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International Women’s Day 2020: Rebecca Durbin, Workshop Programme Manager

International Women’s Day 2020: Rebecca Durbin, Workshop Programme Manager

2 March 2020

Ahead of International Women’s Day 2020 on Sunday 8 March, we are catching up with — and celebrating — the women behind The Actors Centre. The theme of this year’s International Women’s Day is Each for Equal; promoting that an equal world is an enabled world. First up is Rebecca Durbin, Workshop Programme Manager who tells us about the women she admires and what advice she would give young women entering today's workforce.















Tell us a little bit about your role at The Actors Centre.

I’m new to The Actors Centre team, having started in the role of Workshop Programme Manager just a couple of weeks ago. I work (on a job-share) alongside Oliver Dawe and together we are responsible for programming the workshop an d masterclass offering for our members.


Who is a woman that you admire?

Daisy May Cooper. This Country is a work of genius. As was the bespoke Swindon FC dress she wore to the BAFTAs.

Tell us about your favourite female-led piece of work.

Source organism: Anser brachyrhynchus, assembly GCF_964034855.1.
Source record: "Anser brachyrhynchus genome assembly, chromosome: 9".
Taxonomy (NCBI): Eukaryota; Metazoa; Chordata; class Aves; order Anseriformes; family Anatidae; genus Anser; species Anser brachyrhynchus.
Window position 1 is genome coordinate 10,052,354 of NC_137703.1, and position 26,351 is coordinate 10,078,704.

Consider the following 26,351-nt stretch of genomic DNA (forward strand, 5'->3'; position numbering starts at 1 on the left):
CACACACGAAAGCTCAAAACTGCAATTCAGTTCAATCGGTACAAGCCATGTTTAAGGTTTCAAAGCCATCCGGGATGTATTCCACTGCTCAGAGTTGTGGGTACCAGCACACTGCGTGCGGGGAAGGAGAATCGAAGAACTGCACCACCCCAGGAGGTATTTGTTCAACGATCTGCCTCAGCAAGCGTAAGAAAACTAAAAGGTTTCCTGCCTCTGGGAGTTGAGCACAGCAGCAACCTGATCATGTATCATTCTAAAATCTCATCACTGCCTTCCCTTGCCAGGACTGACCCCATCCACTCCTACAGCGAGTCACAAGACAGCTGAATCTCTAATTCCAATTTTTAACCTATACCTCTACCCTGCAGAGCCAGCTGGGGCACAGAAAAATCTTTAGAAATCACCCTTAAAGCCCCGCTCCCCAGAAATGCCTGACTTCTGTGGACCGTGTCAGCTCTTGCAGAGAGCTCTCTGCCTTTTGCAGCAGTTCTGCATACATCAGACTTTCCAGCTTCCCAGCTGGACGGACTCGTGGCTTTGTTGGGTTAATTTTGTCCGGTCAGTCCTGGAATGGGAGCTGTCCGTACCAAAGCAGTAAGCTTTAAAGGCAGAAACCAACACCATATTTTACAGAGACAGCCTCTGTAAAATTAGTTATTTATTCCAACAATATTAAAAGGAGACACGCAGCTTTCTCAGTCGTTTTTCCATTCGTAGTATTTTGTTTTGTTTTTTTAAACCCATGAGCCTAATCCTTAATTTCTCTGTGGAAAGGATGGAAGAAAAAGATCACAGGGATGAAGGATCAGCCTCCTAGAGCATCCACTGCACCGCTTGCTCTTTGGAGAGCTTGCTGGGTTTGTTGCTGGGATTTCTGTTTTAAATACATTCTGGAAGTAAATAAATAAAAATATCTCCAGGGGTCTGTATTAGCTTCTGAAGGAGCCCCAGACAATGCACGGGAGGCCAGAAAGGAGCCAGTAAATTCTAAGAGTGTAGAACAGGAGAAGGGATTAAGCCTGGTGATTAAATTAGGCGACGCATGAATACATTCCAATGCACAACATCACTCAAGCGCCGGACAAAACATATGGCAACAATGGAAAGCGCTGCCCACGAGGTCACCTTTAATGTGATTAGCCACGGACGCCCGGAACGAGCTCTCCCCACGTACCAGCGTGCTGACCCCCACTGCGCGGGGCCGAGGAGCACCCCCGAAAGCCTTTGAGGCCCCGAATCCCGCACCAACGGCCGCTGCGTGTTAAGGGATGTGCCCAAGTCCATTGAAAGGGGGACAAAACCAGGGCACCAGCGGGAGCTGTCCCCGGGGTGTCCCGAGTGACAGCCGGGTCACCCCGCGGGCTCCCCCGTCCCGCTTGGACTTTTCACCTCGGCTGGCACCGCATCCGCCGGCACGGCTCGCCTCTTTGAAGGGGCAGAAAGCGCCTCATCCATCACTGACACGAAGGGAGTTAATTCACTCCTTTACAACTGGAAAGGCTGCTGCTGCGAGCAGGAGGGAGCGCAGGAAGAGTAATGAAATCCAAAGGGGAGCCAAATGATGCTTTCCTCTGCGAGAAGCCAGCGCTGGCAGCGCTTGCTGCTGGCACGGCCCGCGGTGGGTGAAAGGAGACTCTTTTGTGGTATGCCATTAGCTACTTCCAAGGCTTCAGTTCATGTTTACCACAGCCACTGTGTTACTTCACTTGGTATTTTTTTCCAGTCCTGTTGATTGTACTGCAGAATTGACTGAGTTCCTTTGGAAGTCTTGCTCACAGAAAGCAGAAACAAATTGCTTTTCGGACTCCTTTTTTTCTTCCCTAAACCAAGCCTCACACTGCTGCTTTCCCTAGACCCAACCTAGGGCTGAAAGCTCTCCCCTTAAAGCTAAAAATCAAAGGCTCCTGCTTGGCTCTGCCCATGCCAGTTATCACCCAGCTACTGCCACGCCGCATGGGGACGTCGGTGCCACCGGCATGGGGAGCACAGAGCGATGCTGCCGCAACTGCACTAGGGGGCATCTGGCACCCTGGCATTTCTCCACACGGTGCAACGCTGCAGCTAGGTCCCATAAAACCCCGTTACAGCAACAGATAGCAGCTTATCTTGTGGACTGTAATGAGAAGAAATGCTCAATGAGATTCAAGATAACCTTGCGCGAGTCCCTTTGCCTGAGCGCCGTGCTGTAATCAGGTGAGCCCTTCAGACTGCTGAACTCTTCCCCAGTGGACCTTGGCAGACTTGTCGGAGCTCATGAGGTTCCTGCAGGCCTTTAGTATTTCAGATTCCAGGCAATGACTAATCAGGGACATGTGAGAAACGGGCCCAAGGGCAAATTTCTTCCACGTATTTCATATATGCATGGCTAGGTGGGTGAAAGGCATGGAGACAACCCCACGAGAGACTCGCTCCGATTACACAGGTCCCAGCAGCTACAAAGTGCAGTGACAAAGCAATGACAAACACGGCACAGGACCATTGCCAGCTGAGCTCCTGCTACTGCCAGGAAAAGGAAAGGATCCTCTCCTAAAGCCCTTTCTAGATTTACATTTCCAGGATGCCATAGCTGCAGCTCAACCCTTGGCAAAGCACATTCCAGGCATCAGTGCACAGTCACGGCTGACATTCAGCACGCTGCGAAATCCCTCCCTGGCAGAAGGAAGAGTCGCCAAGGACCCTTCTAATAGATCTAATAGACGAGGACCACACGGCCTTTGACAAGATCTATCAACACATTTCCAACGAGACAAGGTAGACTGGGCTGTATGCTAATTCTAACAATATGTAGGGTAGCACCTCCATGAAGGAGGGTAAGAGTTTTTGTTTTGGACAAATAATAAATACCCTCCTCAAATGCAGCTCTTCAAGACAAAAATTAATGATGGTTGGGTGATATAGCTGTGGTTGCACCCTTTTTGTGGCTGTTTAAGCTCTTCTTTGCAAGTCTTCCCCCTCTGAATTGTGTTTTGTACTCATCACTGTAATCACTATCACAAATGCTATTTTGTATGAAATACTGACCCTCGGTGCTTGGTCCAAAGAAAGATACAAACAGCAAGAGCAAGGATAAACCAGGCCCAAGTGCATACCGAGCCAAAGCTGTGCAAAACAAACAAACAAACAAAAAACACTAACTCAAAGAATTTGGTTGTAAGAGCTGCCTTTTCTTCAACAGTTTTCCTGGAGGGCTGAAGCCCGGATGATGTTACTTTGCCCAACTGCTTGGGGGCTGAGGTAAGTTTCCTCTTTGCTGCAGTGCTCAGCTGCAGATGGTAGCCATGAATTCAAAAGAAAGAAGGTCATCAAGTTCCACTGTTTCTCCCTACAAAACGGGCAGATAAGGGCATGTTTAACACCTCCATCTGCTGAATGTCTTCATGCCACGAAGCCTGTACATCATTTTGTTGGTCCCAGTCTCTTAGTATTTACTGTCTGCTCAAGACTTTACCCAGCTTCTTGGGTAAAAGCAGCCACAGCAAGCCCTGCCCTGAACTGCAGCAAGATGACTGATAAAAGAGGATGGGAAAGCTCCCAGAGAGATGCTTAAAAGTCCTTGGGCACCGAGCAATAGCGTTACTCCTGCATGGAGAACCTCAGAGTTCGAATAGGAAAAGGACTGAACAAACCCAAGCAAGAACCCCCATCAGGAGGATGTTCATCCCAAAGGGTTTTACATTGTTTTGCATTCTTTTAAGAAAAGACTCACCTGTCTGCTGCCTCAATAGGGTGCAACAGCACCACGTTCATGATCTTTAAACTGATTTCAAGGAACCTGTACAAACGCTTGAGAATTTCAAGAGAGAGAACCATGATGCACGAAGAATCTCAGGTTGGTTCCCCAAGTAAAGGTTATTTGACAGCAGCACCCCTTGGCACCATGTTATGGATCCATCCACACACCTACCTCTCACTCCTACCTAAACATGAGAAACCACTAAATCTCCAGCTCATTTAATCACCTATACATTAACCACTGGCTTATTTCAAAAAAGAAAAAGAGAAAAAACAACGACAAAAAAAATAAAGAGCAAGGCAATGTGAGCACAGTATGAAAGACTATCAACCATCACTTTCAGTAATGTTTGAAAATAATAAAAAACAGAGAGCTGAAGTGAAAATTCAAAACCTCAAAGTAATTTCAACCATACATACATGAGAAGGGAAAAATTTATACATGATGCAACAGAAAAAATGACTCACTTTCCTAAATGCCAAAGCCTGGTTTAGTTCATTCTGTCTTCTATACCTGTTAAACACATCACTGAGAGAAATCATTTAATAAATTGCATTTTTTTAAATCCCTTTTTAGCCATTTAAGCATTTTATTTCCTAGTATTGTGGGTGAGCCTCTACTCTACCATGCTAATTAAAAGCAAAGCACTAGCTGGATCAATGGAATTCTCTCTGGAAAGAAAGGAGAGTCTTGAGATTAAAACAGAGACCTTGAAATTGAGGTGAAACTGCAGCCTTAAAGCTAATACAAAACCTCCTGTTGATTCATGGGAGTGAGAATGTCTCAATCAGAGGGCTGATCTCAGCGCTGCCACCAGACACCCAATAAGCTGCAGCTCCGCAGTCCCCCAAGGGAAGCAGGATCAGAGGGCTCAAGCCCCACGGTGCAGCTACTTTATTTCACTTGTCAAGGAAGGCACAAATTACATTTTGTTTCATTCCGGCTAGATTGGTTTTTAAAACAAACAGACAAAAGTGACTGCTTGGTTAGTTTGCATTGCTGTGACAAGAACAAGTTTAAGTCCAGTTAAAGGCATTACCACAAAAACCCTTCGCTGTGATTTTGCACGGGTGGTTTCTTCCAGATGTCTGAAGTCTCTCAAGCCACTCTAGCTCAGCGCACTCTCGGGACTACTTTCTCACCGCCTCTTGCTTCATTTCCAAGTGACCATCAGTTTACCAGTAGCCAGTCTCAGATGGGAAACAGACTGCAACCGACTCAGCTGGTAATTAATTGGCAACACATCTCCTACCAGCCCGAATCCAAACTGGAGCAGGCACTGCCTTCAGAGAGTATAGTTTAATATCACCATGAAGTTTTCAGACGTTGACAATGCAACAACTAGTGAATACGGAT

Impossible to narrow this down, but Eleanor Ferrante’s Neapolitan Novels are an incredible depiction of female friendship in all its complexity and I was bereft when I finished them. Likewise, Scenes With Girls by the brilliant writer Miriam Battye, which was just on at the Royal Court, was a hilarious and knotty exploration of modern millennial womanhood. Sorry…that was two things.

Who is a woman from history that you admire?

Artemesia Gentileschi, the Italian Baroque painter now known as the ‘female Caravaggio’. She was an incredibly talented artist, in a time when women were not considered capable of artistry. She was raped by a friend of her an Artist friend of her father’s when she has 17. He was put on trial, and she was tortured to ascertain whether she was telling the truth. Her paintings reflect her experiences and are dark, dramatic and full of rage. A theatre company called Breach made a brilliant show called It’s True, It’s True, It’s True, based on her life and experiences and next month the National Gallery will display her work in London for the first time.

What do you think is the biggest challenge facing women in the industry today?

Equal pay! (Amongst so many other things…)

What piece of advice would you give to young women entering the workforce today?

Back yourself. Women have been socialised to underestimate themselves and their abilities, and this has caused a real confidence gap. In meetings with creatives, it’s always really interesting to see the difference in how men and women talk about themselves and their achievements. So yes, back yourself; be confident in your abilities and proud of your achievements!

This article is part of a series ahead of International Women's Day, where will profile one staff member a day ahead of 8 March. Click here to explore more. 


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